Turkey, Eastern Mediterranean
This is a country that spans two continents, (Europe and the larger part in Asia) playing a very important strategic role in the world. Turkey has a long and varied history, from the Neolithic Period, 7000 B.C., through the Bronze Age, the Iron Age, and Anatolia’s Dark Age, 700 – 490 B.C. During these times Turkey flourished, but soon things went dark. A close look at Turkey’s history fills volumes. The country is now 96% Muslim. Christianity was very important, and many locations mentioned in the New Testament still exist. Explore the Mediterranean coast, Lycia, Dereagzi’s Byzantine castle, mountainside ruins of Arykanda, Olympos, Yanartas, Andriake, the Kikov peninsula, Kale, Kalkan and Patara.
A city at the crossroads of history, it spans two continents, and many cultures, making Istanbul the place to visit. Old Town’s Sultan Ahmet Mosque (called the Blue Mosque for the tiles that cover it’s interior) built beginning in 1609 and completed in 1616. Topkapi Palace, residence of the Ottomans for more than 400 years, built in the mid-1400s, features beautiful tile work. The Grand Bazaar was built in the 1460s and is still one of the largest covered markets in the world.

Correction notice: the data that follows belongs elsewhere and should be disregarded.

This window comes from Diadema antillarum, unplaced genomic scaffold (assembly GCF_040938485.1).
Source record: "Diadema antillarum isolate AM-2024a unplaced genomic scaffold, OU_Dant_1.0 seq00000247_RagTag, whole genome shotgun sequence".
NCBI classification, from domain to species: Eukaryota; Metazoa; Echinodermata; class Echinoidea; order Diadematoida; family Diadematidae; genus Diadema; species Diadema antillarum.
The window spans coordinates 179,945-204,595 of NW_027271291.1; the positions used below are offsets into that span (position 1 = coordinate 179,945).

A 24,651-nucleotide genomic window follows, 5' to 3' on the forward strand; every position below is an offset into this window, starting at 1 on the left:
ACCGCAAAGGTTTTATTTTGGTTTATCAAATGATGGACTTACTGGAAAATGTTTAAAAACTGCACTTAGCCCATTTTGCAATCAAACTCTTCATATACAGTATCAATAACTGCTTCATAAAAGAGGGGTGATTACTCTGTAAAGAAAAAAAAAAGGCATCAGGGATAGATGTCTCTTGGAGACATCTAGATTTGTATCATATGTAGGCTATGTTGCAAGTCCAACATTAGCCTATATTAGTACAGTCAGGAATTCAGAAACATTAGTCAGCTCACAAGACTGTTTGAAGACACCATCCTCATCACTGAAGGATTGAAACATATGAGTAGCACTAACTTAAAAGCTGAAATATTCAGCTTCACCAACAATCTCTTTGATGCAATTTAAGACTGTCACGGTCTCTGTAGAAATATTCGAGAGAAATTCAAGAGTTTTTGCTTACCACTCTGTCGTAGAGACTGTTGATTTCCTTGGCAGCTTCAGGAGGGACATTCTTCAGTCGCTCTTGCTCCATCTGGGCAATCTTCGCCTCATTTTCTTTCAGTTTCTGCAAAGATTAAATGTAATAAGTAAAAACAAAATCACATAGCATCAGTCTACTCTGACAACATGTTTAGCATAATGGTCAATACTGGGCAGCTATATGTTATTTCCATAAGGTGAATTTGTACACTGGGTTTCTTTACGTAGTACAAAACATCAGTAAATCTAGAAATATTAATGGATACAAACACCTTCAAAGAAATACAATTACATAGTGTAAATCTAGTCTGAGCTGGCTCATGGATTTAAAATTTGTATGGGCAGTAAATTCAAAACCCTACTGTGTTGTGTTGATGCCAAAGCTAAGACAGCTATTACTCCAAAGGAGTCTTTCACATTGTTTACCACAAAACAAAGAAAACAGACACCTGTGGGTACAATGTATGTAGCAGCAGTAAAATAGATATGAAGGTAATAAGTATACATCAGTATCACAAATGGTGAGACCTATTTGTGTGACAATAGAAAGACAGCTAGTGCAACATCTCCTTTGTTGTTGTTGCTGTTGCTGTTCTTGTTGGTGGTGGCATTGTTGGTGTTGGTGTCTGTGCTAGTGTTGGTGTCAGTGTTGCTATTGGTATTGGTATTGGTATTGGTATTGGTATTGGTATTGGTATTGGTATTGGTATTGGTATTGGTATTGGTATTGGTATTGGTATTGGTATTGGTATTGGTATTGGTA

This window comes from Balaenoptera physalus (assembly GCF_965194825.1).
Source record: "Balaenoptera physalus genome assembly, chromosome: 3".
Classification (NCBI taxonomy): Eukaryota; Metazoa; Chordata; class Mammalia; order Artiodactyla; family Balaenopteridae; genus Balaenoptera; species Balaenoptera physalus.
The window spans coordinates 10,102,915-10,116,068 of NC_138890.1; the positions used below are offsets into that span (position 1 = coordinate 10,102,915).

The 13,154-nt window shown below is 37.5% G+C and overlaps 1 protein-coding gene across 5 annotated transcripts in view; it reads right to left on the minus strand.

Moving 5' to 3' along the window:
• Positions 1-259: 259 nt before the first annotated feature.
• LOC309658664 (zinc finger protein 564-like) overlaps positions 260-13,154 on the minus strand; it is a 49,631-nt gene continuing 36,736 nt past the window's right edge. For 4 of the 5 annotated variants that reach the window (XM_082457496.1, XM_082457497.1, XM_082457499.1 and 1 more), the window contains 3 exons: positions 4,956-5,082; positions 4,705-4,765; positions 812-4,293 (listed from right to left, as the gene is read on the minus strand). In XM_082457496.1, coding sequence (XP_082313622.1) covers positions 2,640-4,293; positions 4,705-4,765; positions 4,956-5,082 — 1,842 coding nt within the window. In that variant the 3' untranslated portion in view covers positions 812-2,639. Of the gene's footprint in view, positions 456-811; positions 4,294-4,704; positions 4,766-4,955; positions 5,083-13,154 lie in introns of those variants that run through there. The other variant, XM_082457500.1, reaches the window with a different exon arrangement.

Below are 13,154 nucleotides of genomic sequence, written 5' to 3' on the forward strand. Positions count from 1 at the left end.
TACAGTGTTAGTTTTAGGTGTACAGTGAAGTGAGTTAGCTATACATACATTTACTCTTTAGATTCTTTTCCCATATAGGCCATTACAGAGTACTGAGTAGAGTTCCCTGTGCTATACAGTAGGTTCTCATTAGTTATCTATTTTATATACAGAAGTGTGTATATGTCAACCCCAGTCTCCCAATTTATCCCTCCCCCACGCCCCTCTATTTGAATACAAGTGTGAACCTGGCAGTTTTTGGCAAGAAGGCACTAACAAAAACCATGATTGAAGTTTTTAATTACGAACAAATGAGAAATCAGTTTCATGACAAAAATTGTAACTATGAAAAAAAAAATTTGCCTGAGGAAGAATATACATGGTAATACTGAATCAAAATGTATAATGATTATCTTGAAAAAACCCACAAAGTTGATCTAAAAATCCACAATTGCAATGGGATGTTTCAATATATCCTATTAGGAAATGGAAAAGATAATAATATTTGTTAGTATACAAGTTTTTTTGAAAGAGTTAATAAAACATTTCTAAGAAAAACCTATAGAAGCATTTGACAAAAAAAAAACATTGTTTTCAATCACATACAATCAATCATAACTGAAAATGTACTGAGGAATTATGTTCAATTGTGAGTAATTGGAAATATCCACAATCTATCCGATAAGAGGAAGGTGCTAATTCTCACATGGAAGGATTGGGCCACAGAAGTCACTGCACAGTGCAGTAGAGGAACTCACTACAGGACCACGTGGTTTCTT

On the Bodrum peninsula, in Bodrum is the Mausoleum one of the Seven Wonders of the World, the Castle of St. Peter, the Greco-Roman Theater, and one of Turkey’s prime yachting ports. This is also the place for nightlife.
Kusadasi is a resort town, with beautiful beaches, good restaurants and bars, nightlife, the Dilek National Park’s sandy beach. Try a Turkish bath. From here visit Ephesus, built in the 11th century. It is the best preserved ancient city in the Eastern Mediterranean. See the House of the Virgin Mary, the Basilica of St. John…..
The 80 km long narrow peninsula separates the Gulf of Gokova from the Gulf of Hisaronu. The town of Datca is located at it’s half-way point. There are olive groves, beaches, excellent cafes, and a very short trip takes you to the Greek islands. See the beach at Kargi, the ancient port of Knidos, and the restored ancient Old Datca.
“God sends his subjects to whom he wants to give long and healthy lives to Datça…” Strabon of Cappadocia (56BC – 21AD)